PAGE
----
Sheet Metal & Air Conditioning Contractors’ National Association

The Roadmap for an Enduring Organization

Ron_Magnus_high_res_photoWhy is it that only about 30 percent of privately held companies move beyond the founder and transition to a second generation? One primary reason is that there is no roadmap from “here” to “there.” Many founders are both highly entrepreneurial and highly opportunistic. They often operate with a compass instead of a map, meaning they are moving in a specific direction but not looking for a specific destination. While we see incredible success from many with that model, it is rarely transferable to a subsequent generation of owners/leaders. That’s why we encourage our clients to understand and utilize the power of vision in order to set a clear course toward a compelling future.

When we speak of vision, we aren’t talking about a marketing slogan or a tagline. By vision, we mean clearly answering the questions, “Who are we?” and “Where are we going?”

We like Jim Collin’s model of vision as the joining together of a Core Ideology and an Envisioned Future. The Core Ideology (purpose and values) ensures that wherever the organization goes in the future, it re-mains true to its roots. An Envisioned Future (clearly articulated description of a preferred future) gives clarity, energy, and focus to those who will carry the company into the future. This is not something that can be done well in a single afternoon. And no matter how comprehensive the process, if it is not created by a team representing both present and future leaders, it will likely be ignored. And even if the right people create the right roadmap for the future, if it’s not relentlessly communicated early and often, both broad and deep, it’s unlikely to create an impact. So, it’s not easy, but if you get it right, you’ll create a lot of tailwind as you move forward.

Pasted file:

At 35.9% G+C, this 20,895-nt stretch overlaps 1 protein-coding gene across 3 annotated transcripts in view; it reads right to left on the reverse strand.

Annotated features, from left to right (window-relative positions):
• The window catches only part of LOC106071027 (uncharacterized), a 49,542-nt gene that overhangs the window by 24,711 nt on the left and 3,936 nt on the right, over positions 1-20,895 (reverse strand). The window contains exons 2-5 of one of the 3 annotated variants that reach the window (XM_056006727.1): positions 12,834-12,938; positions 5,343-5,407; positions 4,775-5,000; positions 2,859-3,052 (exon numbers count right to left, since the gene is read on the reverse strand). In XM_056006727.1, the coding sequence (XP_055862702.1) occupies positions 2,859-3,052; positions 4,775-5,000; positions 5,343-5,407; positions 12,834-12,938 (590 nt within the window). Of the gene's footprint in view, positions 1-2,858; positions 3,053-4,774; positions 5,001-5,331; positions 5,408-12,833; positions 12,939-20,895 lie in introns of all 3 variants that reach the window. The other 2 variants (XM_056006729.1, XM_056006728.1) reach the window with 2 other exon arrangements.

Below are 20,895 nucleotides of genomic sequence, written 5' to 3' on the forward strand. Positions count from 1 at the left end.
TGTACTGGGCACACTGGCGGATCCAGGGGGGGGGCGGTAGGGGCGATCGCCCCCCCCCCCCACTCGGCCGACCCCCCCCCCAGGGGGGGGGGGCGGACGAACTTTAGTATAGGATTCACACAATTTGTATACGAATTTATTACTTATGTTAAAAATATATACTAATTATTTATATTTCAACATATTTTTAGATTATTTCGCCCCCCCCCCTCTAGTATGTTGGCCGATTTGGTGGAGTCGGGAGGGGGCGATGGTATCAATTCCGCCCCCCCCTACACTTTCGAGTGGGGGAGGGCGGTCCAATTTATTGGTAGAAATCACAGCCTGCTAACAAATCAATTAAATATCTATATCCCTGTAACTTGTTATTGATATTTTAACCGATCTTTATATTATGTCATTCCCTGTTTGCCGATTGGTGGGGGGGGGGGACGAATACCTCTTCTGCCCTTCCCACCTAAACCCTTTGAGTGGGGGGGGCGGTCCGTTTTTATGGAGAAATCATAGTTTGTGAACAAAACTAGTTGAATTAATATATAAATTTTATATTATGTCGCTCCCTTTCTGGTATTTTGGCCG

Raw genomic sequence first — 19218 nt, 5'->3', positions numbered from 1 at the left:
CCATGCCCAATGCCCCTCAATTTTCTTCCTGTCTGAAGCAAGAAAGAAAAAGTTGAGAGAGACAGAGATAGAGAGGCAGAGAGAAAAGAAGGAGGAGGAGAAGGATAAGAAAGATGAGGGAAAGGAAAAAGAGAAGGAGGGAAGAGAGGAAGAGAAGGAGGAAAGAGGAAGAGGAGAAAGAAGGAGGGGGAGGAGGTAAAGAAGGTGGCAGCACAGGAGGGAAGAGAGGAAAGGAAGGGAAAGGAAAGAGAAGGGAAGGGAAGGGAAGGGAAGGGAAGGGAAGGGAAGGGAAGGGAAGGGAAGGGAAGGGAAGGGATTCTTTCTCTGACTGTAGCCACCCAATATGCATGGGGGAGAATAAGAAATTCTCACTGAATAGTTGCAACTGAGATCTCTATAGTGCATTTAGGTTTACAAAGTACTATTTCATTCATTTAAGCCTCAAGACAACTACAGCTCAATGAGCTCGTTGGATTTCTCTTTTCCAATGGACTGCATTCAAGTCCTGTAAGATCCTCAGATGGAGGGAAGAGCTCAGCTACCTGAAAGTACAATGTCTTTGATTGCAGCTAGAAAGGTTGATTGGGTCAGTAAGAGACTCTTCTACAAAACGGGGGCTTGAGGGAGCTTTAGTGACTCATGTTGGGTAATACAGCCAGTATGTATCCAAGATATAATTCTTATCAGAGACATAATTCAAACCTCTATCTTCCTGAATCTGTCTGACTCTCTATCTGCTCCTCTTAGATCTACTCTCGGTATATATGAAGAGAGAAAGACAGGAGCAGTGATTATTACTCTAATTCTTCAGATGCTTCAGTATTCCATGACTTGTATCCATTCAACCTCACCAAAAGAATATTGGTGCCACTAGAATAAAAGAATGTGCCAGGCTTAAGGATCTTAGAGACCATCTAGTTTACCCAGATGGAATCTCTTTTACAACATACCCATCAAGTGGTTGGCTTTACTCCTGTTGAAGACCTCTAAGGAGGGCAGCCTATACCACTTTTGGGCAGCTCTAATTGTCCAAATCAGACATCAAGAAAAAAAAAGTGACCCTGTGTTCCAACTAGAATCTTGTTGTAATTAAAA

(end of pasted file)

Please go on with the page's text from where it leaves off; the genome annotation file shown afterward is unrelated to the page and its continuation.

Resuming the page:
These types of exercises often feel like corporate navel-gazing to many, particularly to smaller companies. But the end-result is not a plaque on the wall or a sign on the side of our service vans. The result is for our people to find security and direction in clarity, which almost all people are looking for. One of the guys on our team often says, “In the absence of clarity, people will jump to the most pathological conclusion possible.” When we conduct leadership assessments for companies and ask questions about vision and culture, we often find that this isn’t much of an exaggeration!

Your people may not specifically be asking existential questions like “Who are we?” and “Where are we going?” But they are asking, “Is this the place for me to build a career?” And if you as an owner are of a certain age,

“What’s going to happen when the old man is done?” If those questions go unanswered year after year, there are several undesirable consequences. Your best people are highly susceptible to seeing better opportunities elsewhere. You’ll have a harder time deciding when to step away. Most importantly, you’ll miss the chance to lead well by inviting people to commit to an incredible adventure together. It was Jack Welch who said, ““Good business leaders create a vision, articulate the vision, passionately own the vision, and relentlessly drive it to completion.” We are committed to seeing our industry experience the power that great vision brings.

Ron Magnus, managing director of FMI’s Center for Strategic Leadership with Ed Rowell, CSL consultant.